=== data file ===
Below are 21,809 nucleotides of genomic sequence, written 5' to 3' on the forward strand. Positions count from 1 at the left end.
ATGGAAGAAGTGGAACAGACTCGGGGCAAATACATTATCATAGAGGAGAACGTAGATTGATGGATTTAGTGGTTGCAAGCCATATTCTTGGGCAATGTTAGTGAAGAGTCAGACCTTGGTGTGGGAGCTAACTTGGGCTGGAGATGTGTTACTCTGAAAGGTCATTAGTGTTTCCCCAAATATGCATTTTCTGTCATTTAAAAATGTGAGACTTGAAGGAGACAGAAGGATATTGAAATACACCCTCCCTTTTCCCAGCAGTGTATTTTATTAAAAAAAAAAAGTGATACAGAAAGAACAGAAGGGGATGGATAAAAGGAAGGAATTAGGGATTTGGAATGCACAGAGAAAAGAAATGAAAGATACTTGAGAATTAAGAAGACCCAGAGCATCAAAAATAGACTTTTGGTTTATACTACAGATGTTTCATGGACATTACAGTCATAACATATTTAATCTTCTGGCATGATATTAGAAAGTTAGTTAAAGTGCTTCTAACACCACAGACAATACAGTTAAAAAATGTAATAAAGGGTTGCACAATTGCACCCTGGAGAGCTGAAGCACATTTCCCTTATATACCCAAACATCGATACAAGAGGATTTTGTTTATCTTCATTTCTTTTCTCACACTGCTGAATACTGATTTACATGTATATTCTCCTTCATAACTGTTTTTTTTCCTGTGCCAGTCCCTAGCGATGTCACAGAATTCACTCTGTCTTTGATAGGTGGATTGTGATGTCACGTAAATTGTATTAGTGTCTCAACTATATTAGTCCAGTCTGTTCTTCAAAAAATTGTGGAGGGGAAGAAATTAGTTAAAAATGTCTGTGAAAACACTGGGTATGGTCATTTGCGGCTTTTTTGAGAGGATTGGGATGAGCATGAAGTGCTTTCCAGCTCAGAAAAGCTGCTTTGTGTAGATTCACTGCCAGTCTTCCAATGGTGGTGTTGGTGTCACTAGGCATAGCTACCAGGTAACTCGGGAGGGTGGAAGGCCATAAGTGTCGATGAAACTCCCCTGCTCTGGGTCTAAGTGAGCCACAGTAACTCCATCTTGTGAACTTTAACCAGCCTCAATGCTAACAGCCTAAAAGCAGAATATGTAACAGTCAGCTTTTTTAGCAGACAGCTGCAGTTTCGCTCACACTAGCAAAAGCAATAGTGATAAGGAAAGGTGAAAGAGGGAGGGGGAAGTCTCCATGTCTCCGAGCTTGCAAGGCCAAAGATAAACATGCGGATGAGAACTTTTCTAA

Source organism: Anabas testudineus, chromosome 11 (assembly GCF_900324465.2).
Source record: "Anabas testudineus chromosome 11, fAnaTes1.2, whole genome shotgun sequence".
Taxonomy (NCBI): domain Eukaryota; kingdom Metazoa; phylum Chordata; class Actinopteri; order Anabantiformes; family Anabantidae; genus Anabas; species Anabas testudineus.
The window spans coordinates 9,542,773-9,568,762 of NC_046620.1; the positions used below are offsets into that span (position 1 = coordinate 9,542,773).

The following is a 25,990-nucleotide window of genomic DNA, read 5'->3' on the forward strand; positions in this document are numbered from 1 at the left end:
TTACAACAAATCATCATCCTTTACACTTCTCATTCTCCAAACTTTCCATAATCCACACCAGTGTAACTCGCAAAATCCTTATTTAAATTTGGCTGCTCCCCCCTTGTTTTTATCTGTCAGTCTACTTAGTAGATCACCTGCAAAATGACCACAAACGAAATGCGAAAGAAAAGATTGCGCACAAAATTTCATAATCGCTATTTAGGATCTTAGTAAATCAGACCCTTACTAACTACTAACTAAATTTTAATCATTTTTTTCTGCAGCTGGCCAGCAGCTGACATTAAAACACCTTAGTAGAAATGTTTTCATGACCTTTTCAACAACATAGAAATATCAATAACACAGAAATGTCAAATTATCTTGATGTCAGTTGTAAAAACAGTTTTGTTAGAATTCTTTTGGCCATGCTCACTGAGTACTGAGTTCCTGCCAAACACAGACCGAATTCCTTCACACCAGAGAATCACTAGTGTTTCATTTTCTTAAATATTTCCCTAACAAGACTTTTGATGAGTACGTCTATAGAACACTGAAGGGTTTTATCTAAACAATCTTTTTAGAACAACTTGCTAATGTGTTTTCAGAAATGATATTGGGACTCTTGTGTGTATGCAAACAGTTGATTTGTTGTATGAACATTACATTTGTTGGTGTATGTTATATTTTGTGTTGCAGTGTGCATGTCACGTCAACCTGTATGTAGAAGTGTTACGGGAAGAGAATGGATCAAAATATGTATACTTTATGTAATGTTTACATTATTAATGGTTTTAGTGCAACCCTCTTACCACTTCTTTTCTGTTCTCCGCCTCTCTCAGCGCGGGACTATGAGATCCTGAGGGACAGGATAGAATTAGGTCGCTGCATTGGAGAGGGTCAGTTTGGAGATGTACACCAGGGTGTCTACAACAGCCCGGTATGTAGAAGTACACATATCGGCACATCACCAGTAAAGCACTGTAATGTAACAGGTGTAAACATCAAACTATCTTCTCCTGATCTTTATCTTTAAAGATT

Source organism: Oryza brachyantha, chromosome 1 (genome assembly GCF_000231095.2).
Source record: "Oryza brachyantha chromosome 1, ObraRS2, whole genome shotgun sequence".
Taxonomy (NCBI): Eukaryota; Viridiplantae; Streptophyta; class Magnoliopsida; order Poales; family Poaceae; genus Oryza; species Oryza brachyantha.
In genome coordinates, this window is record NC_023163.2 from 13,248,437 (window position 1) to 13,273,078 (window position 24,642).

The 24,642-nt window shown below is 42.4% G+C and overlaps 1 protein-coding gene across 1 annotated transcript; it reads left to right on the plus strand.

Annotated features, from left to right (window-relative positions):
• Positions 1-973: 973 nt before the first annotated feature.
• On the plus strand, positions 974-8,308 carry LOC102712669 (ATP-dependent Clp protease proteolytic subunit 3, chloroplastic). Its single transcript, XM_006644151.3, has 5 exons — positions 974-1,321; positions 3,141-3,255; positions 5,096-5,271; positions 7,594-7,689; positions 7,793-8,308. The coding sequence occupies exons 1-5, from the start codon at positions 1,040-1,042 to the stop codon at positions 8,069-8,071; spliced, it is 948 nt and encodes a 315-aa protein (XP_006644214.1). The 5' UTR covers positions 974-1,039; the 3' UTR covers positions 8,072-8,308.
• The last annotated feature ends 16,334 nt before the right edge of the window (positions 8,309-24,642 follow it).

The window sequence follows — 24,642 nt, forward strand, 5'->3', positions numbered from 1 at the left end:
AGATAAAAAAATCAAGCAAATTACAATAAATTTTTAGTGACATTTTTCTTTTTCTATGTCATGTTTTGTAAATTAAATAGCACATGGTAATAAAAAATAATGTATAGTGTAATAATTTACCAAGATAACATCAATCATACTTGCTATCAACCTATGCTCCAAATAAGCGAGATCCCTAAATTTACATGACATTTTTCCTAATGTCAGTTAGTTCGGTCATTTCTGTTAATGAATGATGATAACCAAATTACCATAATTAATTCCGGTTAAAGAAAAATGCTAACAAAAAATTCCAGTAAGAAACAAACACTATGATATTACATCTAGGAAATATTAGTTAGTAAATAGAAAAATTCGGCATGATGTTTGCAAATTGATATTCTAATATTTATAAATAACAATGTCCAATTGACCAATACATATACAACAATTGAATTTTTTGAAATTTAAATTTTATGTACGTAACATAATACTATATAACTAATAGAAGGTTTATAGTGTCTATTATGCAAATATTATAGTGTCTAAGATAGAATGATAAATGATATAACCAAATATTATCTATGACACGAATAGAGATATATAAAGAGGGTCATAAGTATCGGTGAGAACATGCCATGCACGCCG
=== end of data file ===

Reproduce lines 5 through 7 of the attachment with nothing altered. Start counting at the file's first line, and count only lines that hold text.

Taxonomy (NCBI): domain Eukaryota; kingdom Metazoa; phylum Chordata; class Actinopteri; order Anabantiformes; family Anabantidae; genus Anabas; species Anabas testudineus.
The window spans coordinates 9,542,773-9,568,762 of NC_046620.1; the positions used below are offsets into that span (position 1 = coordinate 9,542,773).

The following is a 25,990-nucleotide window of genomic DNA, read 5'->3' on the forward strand; positions in this document are numbered from 1 at the left end: